Taken at face value, the non-normalized numbers seem to indicate that Johnson & Johnson is a marketing giant and far more invested in marketing than Astra Zeneca. These numbers completely ignore the fact that Johnson & Johnson brings in far more revenues than Astra Zeneca; when we take both company’s total revenues into account, Astra Zeneca actually spends a higher percentage of its revenues (28%) on marketing than Johnson & Johnson (24%).

Below, I normalized all of the expenditures by each company’s 2013 yearly revenues.


By normalizing the expenditures, the graph now tells a more complete story: We can meaningfully compare the Big Pharma companies and see that most of them spend about 15% of their revenues on R&D and 20-25% of their revenues on marketing, with Roche and Eli Lilly & Co. being the odd ones out sitting on the line of parity.

Provide meaningful context

Perhaps the most egregious oversight in the design of the original bubble chart was the failure to provide any meaningful context to the data. The viewer was left with the fact that “9 out of 10 Big Pharma companies spend more on marketing than R&D,” but many viewers don’t know if a large marketing budget is normal for a company or not. Left to their own devices, many viewers (especially those who watched John Oliver exposé) assumed “R&D good, marketing BAD” and immediately grabbed their pitchforks and aimed them at Big Pharma.

To provide at least some context to the data, I looked up the 2013 marketing and R&D budgets of 6 large companies and plotted them alongside the Big Pharma companies. The companies are:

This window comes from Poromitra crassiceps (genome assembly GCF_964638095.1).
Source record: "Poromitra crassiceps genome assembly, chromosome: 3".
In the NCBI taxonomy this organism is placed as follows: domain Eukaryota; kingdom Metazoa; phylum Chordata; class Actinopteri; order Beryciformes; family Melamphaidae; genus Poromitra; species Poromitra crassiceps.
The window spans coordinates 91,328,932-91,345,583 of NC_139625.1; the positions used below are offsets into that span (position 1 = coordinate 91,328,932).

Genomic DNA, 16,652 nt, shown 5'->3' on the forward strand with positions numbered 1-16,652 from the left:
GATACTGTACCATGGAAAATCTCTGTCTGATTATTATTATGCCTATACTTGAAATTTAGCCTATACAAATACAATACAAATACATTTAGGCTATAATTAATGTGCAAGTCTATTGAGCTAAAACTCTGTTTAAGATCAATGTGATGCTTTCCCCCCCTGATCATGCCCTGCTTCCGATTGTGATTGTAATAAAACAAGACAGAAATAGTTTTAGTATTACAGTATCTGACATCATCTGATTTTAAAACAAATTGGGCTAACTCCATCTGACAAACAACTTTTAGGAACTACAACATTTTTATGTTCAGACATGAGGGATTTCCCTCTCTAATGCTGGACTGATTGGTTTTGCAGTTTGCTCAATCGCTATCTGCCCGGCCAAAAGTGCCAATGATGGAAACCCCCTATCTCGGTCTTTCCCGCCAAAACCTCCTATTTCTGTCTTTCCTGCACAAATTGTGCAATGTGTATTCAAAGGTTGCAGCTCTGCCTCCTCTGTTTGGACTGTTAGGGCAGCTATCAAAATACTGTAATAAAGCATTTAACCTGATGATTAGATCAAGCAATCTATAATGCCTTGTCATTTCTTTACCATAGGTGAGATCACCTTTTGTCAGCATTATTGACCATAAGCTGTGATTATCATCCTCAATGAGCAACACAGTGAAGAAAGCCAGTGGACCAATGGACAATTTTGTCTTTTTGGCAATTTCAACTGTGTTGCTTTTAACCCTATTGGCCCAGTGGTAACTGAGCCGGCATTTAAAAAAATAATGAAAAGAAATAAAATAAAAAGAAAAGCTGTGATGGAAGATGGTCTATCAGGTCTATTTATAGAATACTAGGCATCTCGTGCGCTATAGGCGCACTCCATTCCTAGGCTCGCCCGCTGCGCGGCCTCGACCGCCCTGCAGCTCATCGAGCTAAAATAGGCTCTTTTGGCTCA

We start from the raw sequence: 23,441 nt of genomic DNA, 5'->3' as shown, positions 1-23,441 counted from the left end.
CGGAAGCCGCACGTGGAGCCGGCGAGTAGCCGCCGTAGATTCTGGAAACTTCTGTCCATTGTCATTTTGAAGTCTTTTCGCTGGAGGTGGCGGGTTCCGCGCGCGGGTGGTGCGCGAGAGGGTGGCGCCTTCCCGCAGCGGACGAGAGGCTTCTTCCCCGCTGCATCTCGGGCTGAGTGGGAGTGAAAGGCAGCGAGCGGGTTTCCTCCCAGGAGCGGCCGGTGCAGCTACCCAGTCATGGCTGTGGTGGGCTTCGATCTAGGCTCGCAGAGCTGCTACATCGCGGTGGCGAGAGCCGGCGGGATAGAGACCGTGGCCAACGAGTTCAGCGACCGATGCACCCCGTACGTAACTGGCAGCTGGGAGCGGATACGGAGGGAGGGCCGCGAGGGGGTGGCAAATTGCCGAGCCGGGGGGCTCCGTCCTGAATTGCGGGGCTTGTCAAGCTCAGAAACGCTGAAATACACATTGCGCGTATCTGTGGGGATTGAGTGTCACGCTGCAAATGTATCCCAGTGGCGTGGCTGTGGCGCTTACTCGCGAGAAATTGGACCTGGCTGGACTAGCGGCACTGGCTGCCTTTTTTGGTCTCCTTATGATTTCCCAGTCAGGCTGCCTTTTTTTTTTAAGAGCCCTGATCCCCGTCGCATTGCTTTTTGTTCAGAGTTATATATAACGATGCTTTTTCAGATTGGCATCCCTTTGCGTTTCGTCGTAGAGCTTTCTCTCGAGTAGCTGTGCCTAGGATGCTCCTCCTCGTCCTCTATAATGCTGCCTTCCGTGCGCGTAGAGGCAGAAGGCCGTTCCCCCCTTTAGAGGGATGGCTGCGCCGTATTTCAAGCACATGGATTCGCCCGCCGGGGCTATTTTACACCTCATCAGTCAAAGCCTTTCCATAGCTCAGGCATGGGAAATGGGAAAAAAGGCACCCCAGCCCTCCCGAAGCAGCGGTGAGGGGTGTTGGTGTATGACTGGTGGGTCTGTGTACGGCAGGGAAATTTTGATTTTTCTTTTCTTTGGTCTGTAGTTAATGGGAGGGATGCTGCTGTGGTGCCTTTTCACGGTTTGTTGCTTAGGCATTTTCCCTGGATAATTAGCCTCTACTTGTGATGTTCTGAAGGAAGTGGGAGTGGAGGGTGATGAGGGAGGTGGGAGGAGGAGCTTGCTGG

• Samsung
  • Intel
  • Microsoft
  • Google
  • Toyota
  • General Motors

These companies were picked based on the ease of looking up their budget and revenue information. Unsurprisingly, not all companies make this information readily accessible on the internet.


At least based on the companies chosen, it appears that Big Pharma as a whole is an outlier when it comes to marketing budgets. Even Samsung with its infamous $14bn marketing budget only spends ~8% of its revenues on marketing. The only company that even comes close to Big Pharma in terms of marketing is Intel, but it still spends more on R&D than marketing.

Perhaps the pitchforks over Big Pharma’s apparently overgrown marketing budget were warranted, but we didn’t know until at least some context was provided.


Well-designed data visualizations are one of the most effective mediums for communicating information today. We must be careful when designing visualizations to make sure that they tell the whole truth rather than bend statistics to tell the story we want to hear. In this critique, I have covered 3 common oversights that lead to bad and/or misleading visualizations:

  • Selection of a proper chart
  • Normalizing data
  • Providing meaningful context

Before sharing your visualizations in the future, please be sure to review your work to ensure that you didn’t hit one of these common pitfalls.

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Randy Olson is a Computer Science graduate research assistant at Michigan State University in Dr. Chris Adami’s lab specializing in artificial intelligence, artificial life, and evolutionary computation. He runs a research blog where he writes about Python, scientific computing, evolution, and AI. Randy is an ardent advocate of open science and regularly travels the U.S. to teach researchers scientific computing skills at Software Carpentry workshops.